Ever wondered what happens if all of your hard work vanishes due to some technical issue and you have no way to retrieve it. All of your devoted time to that task will be wasted and you will have to start it from the scratch again. This is a serious issue faced by not only the normal people but some of the big corporate giants as well. When you’re whole IT infrastructure, crumbles for whatsoever reason and you have lost all of your employee’s devoted time. This could be one of the biggest nightmares for any corporate. To tackle this problem, we have a very effective modern solution and that is Cloud computing. Need is the mother of invention so true.
In the rapid transformation from conventional business methods to digital transformation, Cloud computing is the biggest leap among all the steps. Moreover, the 2020’s pandemic has accelerated the migration to the cloud.
What is Cloud computing?
In simple words, Cloud computing is the providing of computing services with the help of the internet. In this user doesn’t own or rent any physical servers, storage, databases, networking software. Users can access their Servers remotely which are deployed at respective company’s data centers providing the service instead of owning or renting physical services/products; the users just have to pay for the virtual services according to their needs. It’s a model for managing, storing & processing data online via the internet
- AWS by Amazon
- Microsoft Azure by Microsoft
- Google cloud platform by Google
are some biggest players in the realm of cloud computing. For example, accessing Google Docs is also a type of Cloud computing called SaaS (will discuss later) in which instead of renting a particular amount of computing power ( CPU, RAM, Storage, etc) we only pay for service or application, we use.
|Service provider||No of Data Centre||Launched||Headquarter|
|Microsoft Azure||160||2010||Redmond, Washington, United States|
|AWS||200+||2006||Seattle, Washington, United States|
|Google Cloud Platform||44||2008||Mountain View, California, United States.|
As per Amazon Web Services (AWS), Cloud computing is the on-demand delivery of IT resources over the Internet with pay-as-you-go pricing. Instead of buying, owning, and maintaining physical data centers and servers, you can access technology services, such as computing power, storage, and databases, on an as-needed basis from a cloud provider.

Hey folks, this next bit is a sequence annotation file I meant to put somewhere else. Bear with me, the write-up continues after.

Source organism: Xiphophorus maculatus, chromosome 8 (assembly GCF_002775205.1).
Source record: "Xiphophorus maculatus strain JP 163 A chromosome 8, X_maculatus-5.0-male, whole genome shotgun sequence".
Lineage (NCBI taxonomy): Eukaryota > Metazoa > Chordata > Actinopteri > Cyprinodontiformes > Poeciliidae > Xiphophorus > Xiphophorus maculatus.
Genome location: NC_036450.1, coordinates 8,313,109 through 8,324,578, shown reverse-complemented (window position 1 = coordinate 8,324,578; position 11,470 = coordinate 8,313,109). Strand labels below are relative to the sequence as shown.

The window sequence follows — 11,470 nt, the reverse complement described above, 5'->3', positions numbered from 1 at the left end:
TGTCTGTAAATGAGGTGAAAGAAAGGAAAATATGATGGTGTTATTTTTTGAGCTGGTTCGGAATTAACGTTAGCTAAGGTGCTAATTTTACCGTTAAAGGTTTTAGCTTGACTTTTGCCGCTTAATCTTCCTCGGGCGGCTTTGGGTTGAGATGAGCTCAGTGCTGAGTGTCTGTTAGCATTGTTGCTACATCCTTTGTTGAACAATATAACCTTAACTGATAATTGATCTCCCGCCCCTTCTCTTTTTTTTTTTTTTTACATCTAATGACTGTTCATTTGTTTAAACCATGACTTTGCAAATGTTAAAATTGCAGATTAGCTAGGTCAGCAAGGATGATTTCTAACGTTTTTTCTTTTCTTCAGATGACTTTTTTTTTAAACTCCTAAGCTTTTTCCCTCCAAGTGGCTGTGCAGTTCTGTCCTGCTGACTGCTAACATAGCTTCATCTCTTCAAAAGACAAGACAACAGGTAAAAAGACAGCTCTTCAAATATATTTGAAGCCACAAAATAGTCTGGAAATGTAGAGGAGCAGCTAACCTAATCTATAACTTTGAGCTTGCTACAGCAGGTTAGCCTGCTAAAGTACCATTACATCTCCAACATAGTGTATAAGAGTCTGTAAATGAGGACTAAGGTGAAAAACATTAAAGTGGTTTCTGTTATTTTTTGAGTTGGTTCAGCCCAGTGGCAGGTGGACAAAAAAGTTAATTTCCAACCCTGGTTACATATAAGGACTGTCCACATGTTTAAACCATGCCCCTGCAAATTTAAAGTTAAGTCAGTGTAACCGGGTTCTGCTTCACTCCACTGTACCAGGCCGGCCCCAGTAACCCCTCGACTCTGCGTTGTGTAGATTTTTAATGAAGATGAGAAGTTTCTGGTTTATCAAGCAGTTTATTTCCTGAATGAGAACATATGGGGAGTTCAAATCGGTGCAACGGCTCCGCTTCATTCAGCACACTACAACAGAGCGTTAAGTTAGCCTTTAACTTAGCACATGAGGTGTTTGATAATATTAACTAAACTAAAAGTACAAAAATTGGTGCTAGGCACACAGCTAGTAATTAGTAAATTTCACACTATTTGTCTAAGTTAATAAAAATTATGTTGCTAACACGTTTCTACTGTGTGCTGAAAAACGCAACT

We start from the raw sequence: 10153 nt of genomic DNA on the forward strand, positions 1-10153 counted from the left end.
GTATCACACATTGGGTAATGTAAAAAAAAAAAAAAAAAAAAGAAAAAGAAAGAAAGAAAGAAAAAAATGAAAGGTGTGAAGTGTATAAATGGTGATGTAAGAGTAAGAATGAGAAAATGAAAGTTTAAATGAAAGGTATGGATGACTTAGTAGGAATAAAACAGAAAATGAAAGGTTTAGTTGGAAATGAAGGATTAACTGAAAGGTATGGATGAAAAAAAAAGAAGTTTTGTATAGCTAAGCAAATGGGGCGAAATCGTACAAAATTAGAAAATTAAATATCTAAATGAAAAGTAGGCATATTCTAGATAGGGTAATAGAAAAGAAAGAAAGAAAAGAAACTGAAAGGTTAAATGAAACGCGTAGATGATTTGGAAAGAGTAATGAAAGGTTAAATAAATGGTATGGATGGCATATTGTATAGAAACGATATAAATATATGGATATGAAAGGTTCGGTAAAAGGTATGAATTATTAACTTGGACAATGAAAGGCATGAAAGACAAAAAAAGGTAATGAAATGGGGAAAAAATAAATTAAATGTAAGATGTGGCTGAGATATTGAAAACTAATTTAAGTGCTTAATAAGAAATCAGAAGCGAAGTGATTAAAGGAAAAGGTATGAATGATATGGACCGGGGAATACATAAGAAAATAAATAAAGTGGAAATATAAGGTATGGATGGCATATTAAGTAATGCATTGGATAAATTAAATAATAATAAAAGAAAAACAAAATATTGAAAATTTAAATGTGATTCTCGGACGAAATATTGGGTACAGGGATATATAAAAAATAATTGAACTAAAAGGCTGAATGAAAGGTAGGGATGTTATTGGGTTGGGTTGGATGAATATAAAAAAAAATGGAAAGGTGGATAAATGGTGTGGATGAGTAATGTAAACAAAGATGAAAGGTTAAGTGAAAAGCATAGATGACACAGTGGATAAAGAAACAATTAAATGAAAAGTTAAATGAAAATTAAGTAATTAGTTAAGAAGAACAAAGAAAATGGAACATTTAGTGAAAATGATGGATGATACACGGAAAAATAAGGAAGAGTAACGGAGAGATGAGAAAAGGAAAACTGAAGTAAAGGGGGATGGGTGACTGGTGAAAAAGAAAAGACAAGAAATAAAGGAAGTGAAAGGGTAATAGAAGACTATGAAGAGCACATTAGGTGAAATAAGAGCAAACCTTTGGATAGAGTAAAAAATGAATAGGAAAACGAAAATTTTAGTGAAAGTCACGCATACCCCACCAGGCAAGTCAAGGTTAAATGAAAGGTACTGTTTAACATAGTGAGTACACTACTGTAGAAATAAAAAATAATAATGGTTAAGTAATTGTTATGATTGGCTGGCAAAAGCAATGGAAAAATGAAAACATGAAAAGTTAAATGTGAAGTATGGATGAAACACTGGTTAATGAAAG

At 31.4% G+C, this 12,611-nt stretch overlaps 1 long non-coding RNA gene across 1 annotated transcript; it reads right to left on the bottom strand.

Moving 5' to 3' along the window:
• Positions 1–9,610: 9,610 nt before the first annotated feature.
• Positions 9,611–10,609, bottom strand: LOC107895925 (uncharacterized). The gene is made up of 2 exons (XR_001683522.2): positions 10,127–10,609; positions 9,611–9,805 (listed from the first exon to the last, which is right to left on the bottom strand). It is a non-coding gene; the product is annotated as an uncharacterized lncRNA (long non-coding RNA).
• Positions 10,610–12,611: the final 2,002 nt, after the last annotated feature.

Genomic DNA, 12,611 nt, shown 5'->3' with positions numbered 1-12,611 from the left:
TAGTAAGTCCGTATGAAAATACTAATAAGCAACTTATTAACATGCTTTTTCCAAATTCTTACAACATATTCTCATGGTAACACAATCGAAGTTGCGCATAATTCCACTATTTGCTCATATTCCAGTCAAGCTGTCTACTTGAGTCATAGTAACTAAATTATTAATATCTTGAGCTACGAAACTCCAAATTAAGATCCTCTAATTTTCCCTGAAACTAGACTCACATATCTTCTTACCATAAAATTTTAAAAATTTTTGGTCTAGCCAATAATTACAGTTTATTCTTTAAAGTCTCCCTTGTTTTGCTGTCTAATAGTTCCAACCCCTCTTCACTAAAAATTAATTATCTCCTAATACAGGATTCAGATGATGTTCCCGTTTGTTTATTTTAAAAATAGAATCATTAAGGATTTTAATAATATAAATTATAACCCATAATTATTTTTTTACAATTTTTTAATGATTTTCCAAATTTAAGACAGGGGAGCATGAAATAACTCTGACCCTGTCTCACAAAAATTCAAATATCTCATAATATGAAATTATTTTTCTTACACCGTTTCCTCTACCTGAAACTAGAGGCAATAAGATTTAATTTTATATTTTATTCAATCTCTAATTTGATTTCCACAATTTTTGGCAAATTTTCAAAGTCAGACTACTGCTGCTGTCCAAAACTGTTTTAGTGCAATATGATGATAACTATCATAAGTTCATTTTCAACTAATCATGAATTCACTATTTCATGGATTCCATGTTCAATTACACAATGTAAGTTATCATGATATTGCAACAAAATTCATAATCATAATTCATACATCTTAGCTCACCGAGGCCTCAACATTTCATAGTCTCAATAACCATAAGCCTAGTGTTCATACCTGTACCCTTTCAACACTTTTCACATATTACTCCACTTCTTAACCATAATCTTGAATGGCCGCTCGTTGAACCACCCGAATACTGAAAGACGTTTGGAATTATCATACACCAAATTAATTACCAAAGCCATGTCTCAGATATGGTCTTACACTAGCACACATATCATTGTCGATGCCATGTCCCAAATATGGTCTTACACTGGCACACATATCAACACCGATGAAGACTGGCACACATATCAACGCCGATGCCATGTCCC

Types of Could computing Models
Majorly there are 2 types of cloud computing models:
1. Cloud Deployment Models
- Public Cloud
- Private Cloud
- Community Cloud
- Hybrid Cloud
2. Cloud Services Models
- Infrastructure as a Service (IaaS)
- Platform as a Service (PaaS)
- Software as a Service (SaaS)
- Functions as a Service (FaaS
Cloud Deployment Models
In this model, there are 4 types of clouds.
Public Cloud: –
Deployed server’s hardware infrastructure belongs to the service provider and is accessed by the public remotely. Examples are Amazon Elastic Compute Cloud, Microsoft Azure, Google App Engine, etc.
Private Cloud: –
Users can choose the deployment of the server infrastructure at local premises or the service provider’s data center. This infrastructure is maintained on a designated private network and uses software and hardware that are intended for use only by the user.
Examples are Amazon, IBM, Cisco, Dell, etc.
Community Cloud: –
Deployed server’s hardware infrastructure belongs to the service provider and accessed by several organizations with similar background remotely.
Examples are IBM Smart Cloud, Google Apps for Government, Microsoft Government Community Cloud, etc.
As the name suggests it’s a hybrid type of cloud. It has a combination of – Private and Public Cloud Environments. It gives wide control over data and offers high flexibility.
Examples – Most of the big names such as AWS, Windows Azure, VMware vCloud, etc. offer hybrid cloud solutions.
Cloud Services Models
In this type of model, there are 4 types of services:
Infrastructure as a Service (IaaS)